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Last year I started this humble blog with a short column on the unGodly ObamaCare decision from the Supreme Court, https://perrinlovett.wordpress.com/2012/06/28/the-shared-responsibility-tax-obamacare-a-hit-with-the-supremes-4/. ObamaCare is not about healthcare for anyone. It is merely an Insurance Company welfare scheme with taxes that no-one knew were taxes (not even Obama) and bankruptcy-inducing mandates.
At the end of that early missive I promised to cover possible solutions to the mounting problem of federal tyranny. Specifically, I named interposition, nullification, and secession as possibilities. Let’s talk about those now, briefly.
Well, first let’s see how the Republicans did with reversing the law as they boasted they would. I recall some GOPer saying they would overturn the nightmarish law before the Supremes even got to rule on it. Didn’t happen. After the ruling they said they would eliminate the massive tax act before their chosen man, Mittens Romney, the founder of the ObamaCare School of Medicine, won the election. None of that happened either. With the nation staring down the barrel of a potentially economy-wrecking gun, they said they would stop the law before it took effect on January 1st of this year. Having proven themselves to be lying, delusional idiots, we can write off the buffoons of the Elaphantitis party.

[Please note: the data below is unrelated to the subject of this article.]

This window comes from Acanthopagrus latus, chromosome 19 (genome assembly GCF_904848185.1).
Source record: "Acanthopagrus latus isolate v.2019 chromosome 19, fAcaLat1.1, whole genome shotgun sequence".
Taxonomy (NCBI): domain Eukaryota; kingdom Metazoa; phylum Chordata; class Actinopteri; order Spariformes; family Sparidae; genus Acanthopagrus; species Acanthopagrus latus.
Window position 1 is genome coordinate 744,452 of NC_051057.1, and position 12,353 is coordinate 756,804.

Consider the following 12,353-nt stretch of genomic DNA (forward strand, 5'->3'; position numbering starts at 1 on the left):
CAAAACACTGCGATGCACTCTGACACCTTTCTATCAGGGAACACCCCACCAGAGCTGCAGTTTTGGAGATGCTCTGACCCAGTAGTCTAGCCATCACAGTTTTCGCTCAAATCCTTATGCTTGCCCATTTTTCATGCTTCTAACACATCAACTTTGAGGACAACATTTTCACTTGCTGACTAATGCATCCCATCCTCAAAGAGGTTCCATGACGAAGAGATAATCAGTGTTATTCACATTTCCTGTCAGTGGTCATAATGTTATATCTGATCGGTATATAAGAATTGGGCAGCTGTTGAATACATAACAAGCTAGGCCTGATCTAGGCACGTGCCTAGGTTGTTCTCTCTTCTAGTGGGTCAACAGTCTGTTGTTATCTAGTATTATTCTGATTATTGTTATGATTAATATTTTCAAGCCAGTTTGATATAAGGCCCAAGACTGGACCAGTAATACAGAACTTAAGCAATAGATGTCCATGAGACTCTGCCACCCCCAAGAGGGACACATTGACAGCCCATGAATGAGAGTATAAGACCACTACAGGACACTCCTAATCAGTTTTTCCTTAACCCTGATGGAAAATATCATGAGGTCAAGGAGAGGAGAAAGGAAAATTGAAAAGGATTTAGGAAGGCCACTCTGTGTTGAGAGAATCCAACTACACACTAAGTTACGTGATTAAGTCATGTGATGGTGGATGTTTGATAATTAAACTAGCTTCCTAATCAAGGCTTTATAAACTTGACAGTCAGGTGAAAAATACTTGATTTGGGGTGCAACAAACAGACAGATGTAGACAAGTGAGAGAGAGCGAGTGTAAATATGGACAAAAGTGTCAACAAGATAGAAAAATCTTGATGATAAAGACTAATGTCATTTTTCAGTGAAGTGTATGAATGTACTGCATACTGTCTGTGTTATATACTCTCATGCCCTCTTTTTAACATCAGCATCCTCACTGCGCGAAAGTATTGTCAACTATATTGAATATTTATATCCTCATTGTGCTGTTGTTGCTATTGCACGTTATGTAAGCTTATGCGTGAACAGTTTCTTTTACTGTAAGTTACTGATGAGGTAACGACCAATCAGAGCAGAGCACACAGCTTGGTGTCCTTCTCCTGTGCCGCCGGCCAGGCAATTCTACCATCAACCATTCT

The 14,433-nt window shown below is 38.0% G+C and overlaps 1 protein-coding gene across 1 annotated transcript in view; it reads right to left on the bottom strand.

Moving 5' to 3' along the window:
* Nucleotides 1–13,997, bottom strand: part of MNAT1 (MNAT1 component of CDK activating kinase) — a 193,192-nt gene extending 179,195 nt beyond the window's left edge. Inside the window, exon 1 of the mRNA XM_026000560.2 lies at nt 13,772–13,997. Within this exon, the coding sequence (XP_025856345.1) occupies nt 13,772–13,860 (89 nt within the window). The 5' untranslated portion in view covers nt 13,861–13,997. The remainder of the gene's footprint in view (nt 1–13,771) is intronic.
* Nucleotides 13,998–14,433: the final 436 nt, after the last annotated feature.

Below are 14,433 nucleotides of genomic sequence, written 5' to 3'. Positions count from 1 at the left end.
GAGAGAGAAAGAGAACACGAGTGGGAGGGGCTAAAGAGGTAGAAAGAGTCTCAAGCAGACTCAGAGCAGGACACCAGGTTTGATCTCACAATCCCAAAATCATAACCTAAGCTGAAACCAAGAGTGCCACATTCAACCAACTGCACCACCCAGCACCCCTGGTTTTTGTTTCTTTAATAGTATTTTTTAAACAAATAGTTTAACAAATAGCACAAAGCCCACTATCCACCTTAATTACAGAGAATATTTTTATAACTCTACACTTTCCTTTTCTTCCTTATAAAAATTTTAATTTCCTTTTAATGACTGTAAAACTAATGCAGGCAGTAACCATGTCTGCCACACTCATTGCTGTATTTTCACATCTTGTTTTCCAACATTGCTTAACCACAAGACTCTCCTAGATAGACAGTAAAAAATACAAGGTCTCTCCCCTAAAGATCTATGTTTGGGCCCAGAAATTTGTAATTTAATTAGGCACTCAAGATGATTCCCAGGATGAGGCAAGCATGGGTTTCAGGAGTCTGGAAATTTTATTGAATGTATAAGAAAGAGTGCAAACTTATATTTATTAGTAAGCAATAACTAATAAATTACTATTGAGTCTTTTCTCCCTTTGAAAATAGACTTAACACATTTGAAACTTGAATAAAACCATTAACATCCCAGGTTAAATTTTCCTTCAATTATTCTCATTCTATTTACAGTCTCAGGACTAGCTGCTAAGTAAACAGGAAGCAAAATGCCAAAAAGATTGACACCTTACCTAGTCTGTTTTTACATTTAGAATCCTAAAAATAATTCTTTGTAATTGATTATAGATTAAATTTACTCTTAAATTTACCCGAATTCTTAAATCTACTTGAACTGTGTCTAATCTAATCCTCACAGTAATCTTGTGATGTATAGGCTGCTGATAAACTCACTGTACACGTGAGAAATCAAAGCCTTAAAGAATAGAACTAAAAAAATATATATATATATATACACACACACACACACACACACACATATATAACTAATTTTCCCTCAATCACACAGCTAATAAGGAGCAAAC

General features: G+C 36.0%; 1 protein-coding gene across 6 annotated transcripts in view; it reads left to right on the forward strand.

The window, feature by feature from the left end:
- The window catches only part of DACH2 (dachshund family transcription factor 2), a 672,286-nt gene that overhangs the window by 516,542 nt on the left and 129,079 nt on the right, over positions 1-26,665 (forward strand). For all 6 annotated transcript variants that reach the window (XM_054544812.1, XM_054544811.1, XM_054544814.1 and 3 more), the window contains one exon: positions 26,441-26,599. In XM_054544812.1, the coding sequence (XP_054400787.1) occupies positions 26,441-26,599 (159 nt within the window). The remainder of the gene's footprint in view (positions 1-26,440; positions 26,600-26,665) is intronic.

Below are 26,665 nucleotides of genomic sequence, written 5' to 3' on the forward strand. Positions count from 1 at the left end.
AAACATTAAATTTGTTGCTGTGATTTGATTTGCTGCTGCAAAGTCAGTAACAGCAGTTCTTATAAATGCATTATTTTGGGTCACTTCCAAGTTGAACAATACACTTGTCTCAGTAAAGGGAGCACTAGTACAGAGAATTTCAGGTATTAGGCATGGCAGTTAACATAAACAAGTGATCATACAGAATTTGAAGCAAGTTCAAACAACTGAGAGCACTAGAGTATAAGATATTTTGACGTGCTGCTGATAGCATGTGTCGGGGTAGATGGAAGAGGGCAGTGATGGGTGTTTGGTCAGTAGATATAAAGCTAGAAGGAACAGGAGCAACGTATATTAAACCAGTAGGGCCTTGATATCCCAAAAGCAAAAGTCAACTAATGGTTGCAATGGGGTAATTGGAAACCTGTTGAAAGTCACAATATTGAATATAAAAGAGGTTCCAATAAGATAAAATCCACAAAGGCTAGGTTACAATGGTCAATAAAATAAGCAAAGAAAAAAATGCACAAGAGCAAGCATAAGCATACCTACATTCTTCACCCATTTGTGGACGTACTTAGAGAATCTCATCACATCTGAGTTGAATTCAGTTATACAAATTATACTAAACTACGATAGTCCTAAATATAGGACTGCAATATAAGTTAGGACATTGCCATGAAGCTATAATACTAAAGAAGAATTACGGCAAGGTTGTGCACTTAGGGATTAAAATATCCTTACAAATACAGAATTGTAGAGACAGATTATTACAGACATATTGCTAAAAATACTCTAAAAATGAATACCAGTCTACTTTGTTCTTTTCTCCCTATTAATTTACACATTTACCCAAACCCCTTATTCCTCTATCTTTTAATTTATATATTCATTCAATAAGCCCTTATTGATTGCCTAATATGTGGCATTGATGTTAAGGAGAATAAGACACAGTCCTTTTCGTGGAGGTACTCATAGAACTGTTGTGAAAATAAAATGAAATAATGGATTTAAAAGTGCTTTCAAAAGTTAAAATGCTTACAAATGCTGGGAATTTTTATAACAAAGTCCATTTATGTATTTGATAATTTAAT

Back to my proposals – I’ll take them in the order I first set forth, as that seems to be the hierarchy from least to most extreme.
Interposition is a process whereby a State of the American Union declares an Act of Congress or some other federal action to be UnConstitutional and positions itself as a shield between the feds and the citizens of the State. Wikipedia says that the federal courts have held this an illegitimate theory and that only they have the power of Constitutional review – “Judicial Review.” See: http://en.wikipedia.org/wiki/Interposition. Wiki doesn’t mention it by name, but the theory of Judicial Review originated, federally speaking, in the case of Marbury v. Madison, 5 U.S. 137 (1803). Maybe you’ve heard of this landmark case, students of “Constitutional Law” are taught to revere it. I was never impressed.
First, this was one of a shady series of early Supreme Court cases concerning personal profits unfit for court review at all. Second, if this case did deserve formal investigation and resolution, then such should have been undertaken by the political branches whom the matter concerned anyway. Third, and most importantly, judicial review by the federal courts is a legal fiction. Nowhere in the Constitution is the right granted the courts to rule so authoritatively on our laws. Had the Framers intended such power, they would have written it in; several State Constitutions do grant this power to State Courts (Georgia, for example).